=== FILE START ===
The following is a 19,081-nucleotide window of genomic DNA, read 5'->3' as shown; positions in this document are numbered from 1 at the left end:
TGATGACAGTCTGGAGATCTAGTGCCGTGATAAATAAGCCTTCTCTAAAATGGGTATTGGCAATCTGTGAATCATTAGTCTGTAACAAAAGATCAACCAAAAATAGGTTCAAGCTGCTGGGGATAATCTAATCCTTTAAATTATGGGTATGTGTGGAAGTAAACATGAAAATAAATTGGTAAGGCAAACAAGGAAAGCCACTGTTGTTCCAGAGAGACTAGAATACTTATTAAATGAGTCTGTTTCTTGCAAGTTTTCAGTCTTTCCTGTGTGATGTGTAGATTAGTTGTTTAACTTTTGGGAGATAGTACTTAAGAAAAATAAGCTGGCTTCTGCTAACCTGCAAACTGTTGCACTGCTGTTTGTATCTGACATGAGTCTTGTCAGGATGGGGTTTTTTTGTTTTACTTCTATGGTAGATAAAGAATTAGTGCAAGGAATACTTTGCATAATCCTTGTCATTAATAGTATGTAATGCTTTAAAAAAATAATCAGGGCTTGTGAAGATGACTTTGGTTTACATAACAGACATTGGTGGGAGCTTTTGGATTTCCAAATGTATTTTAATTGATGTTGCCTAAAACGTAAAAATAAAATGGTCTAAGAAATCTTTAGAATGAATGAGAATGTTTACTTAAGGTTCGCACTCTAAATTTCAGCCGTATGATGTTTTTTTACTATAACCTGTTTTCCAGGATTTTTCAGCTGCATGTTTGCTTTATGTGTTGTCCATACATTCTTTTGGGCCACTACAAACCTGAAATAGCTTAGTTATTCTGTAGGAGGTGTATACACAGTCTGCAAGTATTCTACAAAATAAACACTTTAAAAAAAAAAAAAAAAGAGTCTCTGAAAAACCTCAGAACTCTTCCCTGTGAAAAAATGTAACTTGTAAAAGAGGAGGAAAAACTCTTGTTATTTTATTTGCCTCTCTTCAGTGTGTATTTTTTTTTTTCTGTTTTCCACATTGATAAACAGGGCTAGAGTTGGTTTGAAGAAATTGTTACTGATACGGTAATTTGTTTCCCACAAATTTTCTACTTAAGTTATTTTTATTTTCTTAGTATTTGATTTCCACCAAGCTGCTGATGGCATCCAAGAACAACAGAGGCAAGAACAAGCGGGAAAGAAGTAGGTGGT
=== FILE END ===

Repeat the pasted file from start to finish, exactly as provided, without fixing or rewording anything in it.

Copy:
The following is a 19,081-nucleotide window of genomic DNA, read 5'->3' as shown; positions in this document are numbered from 1 at the left end:
TGATGACAGTCTGGAGATCTAGTGCCGTGATAAATAAGCCTTCTCTAAAATGGGTATTGGCAATCTGTGAATCATTAGTCTGTAACAAAAGATCAACCAAAAATAGGTTCAAGCTGCTGGGGATAATCTAATCCTTTAAATTATGGGTATGTGTGGAAGTAAACATGAAAATAAATTGGTAAGGCAAACAAGGAAAGCCACTGTTGTTCCAGAGAGACTAGAATACTTATTAAATGAGTCTGTTTCTTGCAAGTTTTCAGTCTTTCCTGTGTGATGTGTAGATTAGTTGTTTAACTTTTGGGAGATAGTACTTAAGAAAAATAAGCTGGCTTCTGCTAACCTGCAAACTGTTGCACTGCTGTTTGTATCTGACATGAGTCTTGTCAGGATGGGGTTTTTTTGTTTTACTTCTATGGTAGATAAAGAATTAGTGCAAGGAATACTTTGCATAATCCTTGTCATTAATAGTATGTAATGCTTTAAAAAAATAATCAGGGCTTGTGAAGATGACTTTGGTTTACATAACAGACATTGGTGGGAGCTTTTGGATTTCCAAATGTATTTTAATTGATGTTGCCTAAAACGTAAAAATAAAATGGTCTAAGAAATCTTTAGAATGAATGAGAATGTTTACTTAAGGTTCGCACTCTAAATTTCAGCCGTATGATGTTTTTTTACTATAACCTGTTTTCCAGGATTTTTCAGCTGCATGTTTGCTTTATGTGTTGTCCATACATTCTTTTGGGCCACTACAAACCTGAAATAGCTTAGTTATTCTGTAGGAGGTGTATACACAGTCTGCAAGTATTCTACAAAATAAACACTTTAAAAAAAAAAAAAAAAGAGTCTCTGAAAAACCTCAGAACTCTTCCCTGTGAAAAAATGTAACTTGTAAAAGAGGAGGAAAAACTCTTGTTATTTTATTTGCCTCTCTTCAGTGTGTATTTTTTTTTTTCTGTTTTCCACATTGATAAACAGGGCTAGAGTTGGTTTGAAGAAATTGTTACTGATACGGTAATTTGTTTCCCACAAATTTTCTACTTAAGTTATTTTTATTTTCTTAGTATTTGATTTCCACCAAGCTGCTGATGGCATCCAAGAACAACAGAGGCAAGAACAAGCGGGAAAGAAGTAGGTGGT